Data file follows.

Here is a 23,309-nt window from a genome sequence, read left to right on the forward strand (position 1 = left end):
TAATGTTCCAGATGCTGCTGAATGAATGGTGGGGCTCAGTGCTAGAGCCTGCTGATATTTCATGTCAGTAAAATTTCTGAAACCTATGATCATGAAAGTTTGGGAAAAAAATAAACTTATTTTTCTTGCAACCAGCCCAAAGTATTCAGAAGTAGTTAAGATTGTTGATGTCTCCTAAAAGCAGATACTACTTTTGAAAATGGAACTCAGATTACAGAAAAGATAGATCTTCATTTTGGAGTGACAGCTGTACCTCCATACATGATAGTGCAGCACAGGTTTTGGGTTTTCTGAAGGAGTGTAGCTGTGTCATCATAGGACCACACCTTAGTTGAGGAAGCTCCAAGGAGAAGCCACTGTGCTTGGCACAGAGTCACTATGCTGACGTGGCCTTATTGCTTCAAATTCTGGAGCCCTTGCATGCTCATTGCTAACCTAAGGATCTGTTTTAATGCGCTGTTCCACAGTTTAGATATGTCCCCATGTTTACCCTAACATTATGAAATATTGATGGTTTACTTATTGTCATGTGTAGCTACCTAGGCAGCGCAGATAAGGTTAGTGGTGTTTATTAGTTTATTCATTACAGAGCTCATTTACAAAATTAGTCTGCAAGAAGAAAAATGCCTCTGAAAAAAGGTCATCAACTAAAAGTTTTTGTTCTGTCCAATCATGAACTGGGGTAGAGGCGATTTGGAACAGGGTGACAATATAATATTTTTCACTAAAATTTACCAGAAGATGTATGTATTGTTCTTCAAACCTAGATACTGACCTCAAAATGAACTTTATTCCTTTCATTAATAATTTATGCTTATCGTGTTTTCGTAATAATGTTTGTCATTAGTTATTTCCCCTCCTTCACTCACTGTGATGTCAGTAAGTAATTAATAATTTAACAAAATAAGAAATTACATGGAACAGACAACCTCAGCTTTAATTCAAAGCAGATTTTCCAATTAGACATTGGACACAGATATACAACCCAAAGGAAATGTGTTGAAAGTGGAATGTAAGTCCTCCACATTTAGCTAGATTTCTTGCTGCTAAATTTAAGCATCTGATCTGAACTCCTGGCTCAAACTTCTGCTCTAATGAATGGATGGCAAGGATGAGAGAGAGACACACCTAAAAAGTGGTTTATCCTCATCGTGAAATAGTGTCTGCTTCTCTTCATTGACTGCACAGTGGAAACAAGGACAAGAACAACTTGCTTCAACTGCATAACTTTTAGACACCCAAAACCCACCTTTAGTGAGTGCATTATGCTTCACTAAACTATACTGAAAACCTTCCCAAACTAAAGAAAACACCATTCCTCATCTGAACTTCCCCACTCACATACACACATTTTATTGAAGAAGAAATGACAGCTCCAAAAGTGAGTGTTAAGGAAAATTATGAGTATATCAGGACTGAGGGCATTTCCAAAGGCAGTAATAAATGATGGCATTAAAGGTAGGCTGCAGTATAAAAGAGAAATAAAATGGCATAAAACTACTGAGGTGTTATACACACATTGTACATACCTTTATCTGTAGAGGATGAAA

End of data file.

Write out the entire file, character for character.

Here is a 23,309-nt window from a genome sequence, read left to right on the forward strand (position 1 = left end):
TAATGTTCCAGATGCTGCTGAATGAATGGTGGGGCTCAGTGCTAGAGCCTGCTGATATTTCATGTCAGTAAAATTTCTGAAACCTATGATCATGAAAGTTTGGGAAAAAAATAAACTTATTTTTCTTGCAACCAGCCCAAAGTATTCAGAAGTAGTTAAGATTGTTGATGTCTCCTAAAAGCAGATACTACTTTTGAAAATGGAACTCAGATTACAGAAAAGATAGATCTTCATTTTGGAGTGACAGCTGTACCTCCATACATGATAGTGCAGCACAGGTTTTGGGTTTTCTGAAGGAGTGTAGCTGTGTCATCATAGGACCACACCTTAGTTGAGGAAGCTCCAAGGAGAAGCCACTGTGCTTGGCACAGAGTCACTATGCTGACGTGGCCTTATTGCTTCAAATTCTGGAGCCCTTGCATGCTCATTGCTAACCTAAGGATCTGTTTTAATGCGCTGTTCCACAGTTTAGATATGTCCCCATGTTTACCCTAACATTATGAAATATTGATGGTTTACTTATTGTCATGTGTAGCTACCTAGGCAGCGCAGATAAGGTTAGTGGTGTTTATTAGTTTATTCATTACAGAGCTCATTTACAAAATTAGTCTGCAAGAAGAAAAATGCCTCTGAAAAAAGGTCATCAACTAAAAGTTTTTGTTCTGTCCAATCATGAACTGGGGTAGAGGCGATTTGGAACAGGGTGACAATATAATATTTTTCACTAAAATTTACCAGAAGATGTATGTATTGTTCTTCAAACCTAGATACTGACCTCAAAATGAACTTTATTCCTTTCATTAATAATTTATGCTTATCGTGTTTTCGTAATAATGTTTGTCATTAGTTATTTCCCCTCCTTCACTCACTGTGATGTCAGTAAGTAATTAATAATTTAACAAAATAAGAAATTACATGGAACAGACAACCTCAGCTTTAATTCAAAGCAGATTTTCCAATTAGACATTGGACACAGATATACAACCCAAAGGAAATGTGTTGAAAGTGGAATGTAAGTCCTCCACATTTAGCTAGATTTCTTGCTGCTAAATTTAAGCATCTGATCTGAACTCCTGGCTCAAACTTCTGCTCTAATGAATGGATGGCAAGGATGAGAGAGAGACACACCTAAAAAGTGGTTTATCCTCATCGTGAAATAGTGTCTGCTTCTCTTCATTGACTGCACAGTGGAAACAAGGACAAGAACAACTTGCTTCAACTGCATAACTTTTAGACACCCAAAACCCACCTTTAGTGAGTGCATTATGCTTCACTAAACTATACTGAAAACCTTCCCAAACTAAAGAAAACACCATTCCTCATCTGAACTTCCCCACTCACATACACACATTTTATTGAAGAAGAAATGACAGCTCCAAAAGTGAGTGTTAAGGAAAATTATGAGTATATCAGGACTGAGGGCATTTCCAAAGGCAGTAATAAATGATGGCATTAAAGGTAGGCTGCAGTATAAAAGAGAAATAAAATGGCATAAAACTACTGAGGTGTTATACACACATTGTACATACCTTTATCTGTAGAGGATGAAA